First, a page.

The Killing of Mullah Mansour


The killing of Taliban leader Mullah Mansour by a U.S. drone on May 21st is unlikely to improve the prospects for successful peace talks between Kabul and the Taliban.  This backgrounder describes why the Obama administration failed in its effort to broker talks between the Afghan government, the Taliban, and Pakistan.  It argues that the weight of United States action should be on continuing to support the Afghan government and security forces as they take the fight to the Taliban, though remaining open to further discussions with the Taliban in coordination with Kabul and Islamabad based on a position of strength by weakening the Taliban’s positions in Afghanistan and Pakistan over the course of the next year.

  • Since January, the Obama administration has sought to broker peace talks between the Afghan government and the Taliban by pressing Pakistan to use its influence over the insurgent movement.  In March, Sartaj Aziz, advisor to the Pakistani prime minister on foreign affairs admitted: “We have some influence on [the Taliban] because their leadership is in Pakistan, and they get some medical facilities; their families are here. So we can use those levers to pressurize them to say, ‘come to the table.’”  This claim came, however, after the Taliban achieved increased autonomy from Pakistan due to territorial gains in Afghanistan, though the core leadership of the movement remains in Pakistan and dependent on its support.  Pakistan Military Chief Raheel Sharif also committed to bring the Taliban to the talks when he came to DC in November 2015, but promised more than he could deliver. These inflated assurances motivated the administration to double down on the process.  The Pakistani leaders failed to acknowledge that even where Pakistan does have leverage, there are limits to the pressure it is willing to place on the Taliban.  The Taliban is aware of this and exploits it.  Nonetheless, the United States established the Quadrilateral Coordination Group (QCG) in January, composed of Afghanistan, China, Pakistan, and the United States, and “invited” the Taliban to attend.  Three subsequent meetings have been held, but the Taliban has consistently refused to engage.
  • The Taliban resists a negotiated political solution for three reasons.  First, there are serious divisions within the movement over whether to engage in peace talks.  In July 2015, Mullah Mansour led a Taliban delegation to the first face-to-face talks with the Afghan government.  It was disagreement over those talks within the movement that led to the revelation of the death of Mullah Omar.  Discussion about talks is demoralizing to fighters in the field, which is why participation in fora like the QCG is a non-starter for the Taliban.  Second, the Taliban is reluctant to engage in talks where Pakistan is the main broker: while relying on Pakistan for support over the past fifteen years, the Taliban narrative is one of national liberation, and they do not want to appear as stooges of Pakistan, a country highly distrusted by most Afghans.  Third, the Taliban does not see their main conflict as being with the Afghan government.  Rather, it is with the United States, their main demand being the withdrawal of foreign troops.  They see the United States as a party to the negotiation, not a potential broker of an agreement.  Fourth, the Taliban remains cautiously optimistic about its long-term military prospects in Afghanistan, particularly in light of a fragile National Unity government and a continuing withdrawal of U.S. and other foreign forces.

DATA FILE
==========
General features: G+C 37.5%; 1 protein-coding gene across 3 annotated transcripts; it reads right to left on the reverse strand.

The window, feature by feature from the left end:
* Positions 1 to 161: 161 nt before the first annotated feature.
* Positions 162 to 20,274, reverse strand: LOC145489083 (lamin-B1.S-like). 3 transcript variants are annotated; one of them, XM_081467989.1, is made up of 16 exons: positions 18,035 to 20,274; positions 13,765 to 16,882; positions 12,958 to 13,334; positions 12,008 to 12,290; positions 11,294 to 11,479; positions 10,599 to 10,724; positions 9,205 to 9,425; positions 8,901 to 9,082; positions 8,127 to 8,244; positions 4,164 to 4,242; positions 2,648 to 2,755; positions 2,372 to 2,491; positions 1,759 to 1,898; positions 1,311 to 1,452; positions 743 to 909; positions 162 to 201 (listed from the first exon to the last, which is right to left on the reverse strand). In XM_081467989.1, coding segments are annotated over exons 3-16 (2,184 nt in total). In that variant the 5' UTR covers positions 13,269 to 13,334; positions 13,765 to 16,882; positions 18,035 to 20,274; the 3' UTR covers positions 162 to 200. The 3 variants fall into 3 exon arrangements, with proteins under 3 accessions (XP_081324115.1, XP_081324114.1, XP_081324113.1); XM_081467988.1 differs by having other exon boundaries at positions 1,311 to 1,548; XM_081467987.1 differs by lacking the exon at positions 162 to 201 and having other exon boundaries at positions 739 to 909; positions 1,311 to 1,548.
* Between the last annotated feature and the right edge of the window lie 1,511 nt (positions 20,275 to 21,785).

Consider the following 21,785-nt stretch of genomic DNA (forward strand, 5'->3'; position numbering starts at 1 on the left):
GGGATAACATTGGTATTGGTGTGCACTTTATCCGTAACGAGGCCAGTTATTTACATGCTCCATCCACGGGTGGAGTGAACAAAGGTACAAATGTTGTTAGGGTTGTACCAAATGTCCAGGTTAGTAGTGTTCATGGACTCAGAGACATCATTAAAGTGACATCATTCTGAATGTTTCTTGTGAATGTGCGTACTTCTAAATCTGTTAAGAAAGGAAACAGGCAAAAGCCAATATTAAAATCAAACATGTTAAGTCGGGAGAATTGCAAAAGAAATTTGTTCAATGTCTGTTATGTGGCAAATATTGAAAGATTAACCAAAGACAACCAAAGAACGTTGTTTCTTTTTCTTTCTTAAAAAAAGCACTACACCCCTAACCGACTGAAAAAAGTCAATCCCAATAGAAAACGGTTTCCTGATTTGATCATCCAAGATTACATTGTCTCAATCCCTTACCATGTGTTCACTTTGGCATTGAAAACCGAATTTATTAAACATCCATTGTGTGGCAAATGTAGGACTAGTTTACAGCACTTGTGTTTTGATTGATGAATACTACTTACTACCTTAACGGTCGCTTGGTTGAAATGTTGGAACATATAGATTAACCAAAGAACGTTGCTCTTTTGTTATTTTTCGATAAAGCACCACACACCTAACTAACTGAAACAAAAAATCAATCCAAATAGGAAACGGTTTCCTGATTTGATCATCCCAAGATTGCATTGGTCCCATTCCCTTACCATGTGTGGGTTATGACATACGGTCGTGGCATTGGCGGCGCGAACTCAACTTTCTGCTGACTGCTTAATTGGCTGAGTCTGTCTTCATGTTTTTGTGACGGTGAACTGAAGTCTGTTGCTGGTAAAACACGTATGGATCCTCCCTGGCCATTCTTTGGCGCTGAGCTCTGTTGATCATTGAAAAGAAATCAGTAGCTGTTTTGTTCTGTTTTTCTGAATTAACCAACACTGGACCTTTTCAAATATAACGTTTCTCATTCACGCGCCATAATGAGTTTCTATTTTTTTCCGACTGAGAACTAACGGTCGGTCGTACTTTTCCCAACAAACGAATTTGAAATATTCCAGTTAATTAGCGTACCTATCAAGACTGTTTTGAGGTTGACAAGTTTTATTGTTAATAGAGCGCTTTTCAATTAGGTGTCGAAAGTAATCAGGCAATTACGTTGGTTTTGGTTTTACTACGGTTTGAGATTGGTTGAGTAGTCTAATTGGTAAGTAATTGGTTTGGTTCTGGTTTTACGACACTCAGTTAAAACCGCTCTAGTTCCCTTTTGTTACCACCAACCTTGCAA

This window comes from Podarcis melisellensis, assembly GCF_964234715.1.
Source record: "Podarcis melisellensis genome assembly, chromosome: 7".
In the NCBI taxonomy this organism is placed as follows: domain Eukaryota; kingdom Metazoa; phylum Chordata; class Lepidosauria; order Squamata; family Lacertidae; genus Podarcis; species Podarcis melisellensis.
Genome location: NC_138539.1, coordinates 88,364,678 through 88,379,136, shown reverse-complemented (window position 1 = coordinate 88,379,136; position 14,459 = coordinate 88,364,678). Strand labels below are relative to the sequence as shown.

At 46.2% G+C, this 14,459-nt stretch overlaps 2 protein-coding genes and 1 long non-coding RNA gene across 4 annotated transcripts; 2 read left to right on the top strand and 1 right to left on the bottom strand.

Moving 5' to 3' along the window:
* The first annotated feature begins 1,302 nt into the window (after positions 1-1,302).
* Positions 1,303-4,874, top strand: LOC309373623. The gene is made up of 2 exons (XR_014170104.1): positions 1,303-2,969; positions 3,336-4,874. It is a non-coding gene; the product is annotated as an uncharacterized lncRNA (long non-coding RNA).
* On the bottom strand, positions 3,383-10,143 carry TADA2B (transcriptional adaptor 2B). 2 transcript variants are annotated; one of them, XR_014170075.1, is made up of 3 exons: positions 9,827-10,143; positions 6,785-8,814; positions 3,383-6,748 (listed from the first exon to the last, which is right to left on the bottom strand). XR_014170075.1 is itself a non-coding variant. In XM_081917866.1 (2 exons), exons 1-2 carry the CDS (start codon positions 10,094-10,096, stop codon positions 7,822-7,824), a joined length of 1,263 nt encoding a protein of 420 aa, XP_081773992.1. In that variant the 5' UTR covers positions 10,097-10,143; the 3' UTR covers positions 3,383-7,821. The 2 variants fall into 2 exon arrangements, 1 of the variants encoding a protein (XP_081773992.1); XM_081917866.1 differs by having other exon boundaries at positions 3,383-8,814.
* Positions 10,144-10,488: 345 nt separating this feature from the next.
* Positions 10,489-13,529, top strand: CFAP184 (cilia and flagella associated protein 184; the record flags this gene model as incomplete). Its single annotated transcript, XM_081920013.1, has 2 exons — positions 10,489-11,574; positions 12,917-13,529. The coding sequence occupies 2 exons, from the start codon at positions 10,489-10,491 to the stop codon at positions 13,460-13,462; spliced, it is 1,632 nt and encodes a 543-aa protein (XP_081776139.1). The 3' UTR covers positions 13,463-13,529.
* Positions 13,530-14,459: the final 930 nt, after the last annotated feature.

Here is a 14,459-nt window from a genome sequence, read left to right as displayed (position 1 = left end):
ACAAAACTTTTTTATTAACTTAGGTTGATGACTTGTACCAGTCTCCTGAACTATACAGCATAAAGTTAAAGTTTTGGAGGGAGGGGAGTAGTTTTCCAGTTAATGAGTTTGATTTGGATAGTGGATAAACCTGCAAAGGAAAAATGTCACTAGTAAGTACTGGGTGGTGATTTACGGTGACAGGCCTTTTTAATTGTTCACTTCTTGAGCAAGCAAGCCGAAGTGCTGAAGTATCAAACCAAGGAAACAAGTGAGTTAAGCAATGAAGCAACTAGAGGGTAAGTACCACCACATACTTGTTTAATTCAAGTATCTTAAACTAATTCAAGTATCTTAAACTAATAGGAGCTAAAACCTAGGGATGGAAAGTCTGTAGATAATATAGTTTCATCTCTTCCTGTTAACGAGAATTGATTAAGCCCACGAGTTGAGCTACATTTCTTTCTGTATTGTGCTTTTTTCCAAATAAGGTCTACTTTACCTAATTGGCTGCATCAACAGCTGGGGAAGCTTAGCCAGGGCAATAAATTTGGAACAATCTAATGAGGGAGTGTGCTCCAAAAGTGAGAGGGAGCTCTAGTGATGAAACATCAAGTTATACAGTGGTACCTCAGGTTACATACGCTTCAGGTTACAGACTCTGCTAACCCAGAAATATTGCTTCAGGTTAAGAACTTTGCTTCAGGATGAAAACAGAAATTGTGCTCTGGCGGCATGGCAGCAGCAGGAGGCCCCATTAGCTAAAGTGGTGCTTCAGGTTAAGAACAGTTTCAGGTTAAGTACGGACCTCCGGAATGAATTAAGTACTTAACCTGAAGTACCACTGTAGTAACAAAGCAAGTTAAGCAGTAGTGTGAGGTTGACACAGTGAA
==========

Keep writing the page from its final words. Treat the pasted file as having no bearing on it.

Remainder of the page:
• If the reasons for lack of progress in negotiations were structural (the four factors mentioned above) rather than personal (Mullah Mansour’s unwillingness to talk—undoubtedly also a factor), then a change in the Taliban leadership is unlikely to effect a change in the Taliban’s position until one or more of the structural factors change.  The accession of Mullah Haibatullah Akhunzada to the Taliban leadership took place with remarkable speed and smoothness, compared to the difficulty Mansour had in consolidating his leadership over the movement after the death of Omar.  The appointment of Akhunzada to the leadership and of Mullah Omar’s son, Mullah Yakub, and Sirajuddin Haqqani as deputy leaders tends to secure the Taliban’s war footing rather than engagement in a political solution.  Akhunzada does not have a fighting background but is reputed to be a hard-liner, based on accounts of his role during the Taliban government and subsequent decision-making.  Sirajuddin, son of Jalaludin Haqqani (who reportedly died of illness in 2015), leads the Haqqani network, the most ruthless of the fighting elements within the Taliban.  The appointment consolidates the Haqqani role within the Taliban movement.  The network, nurtured by Pakistan’s secretive Inter-Services Intelligence (ISI) agency since the 1980s, is its most reliable asset in Afghanistan and one that the ISI will be least likely to relinquish, whatever formal political position Pakistan takes out of a desire for negotiations.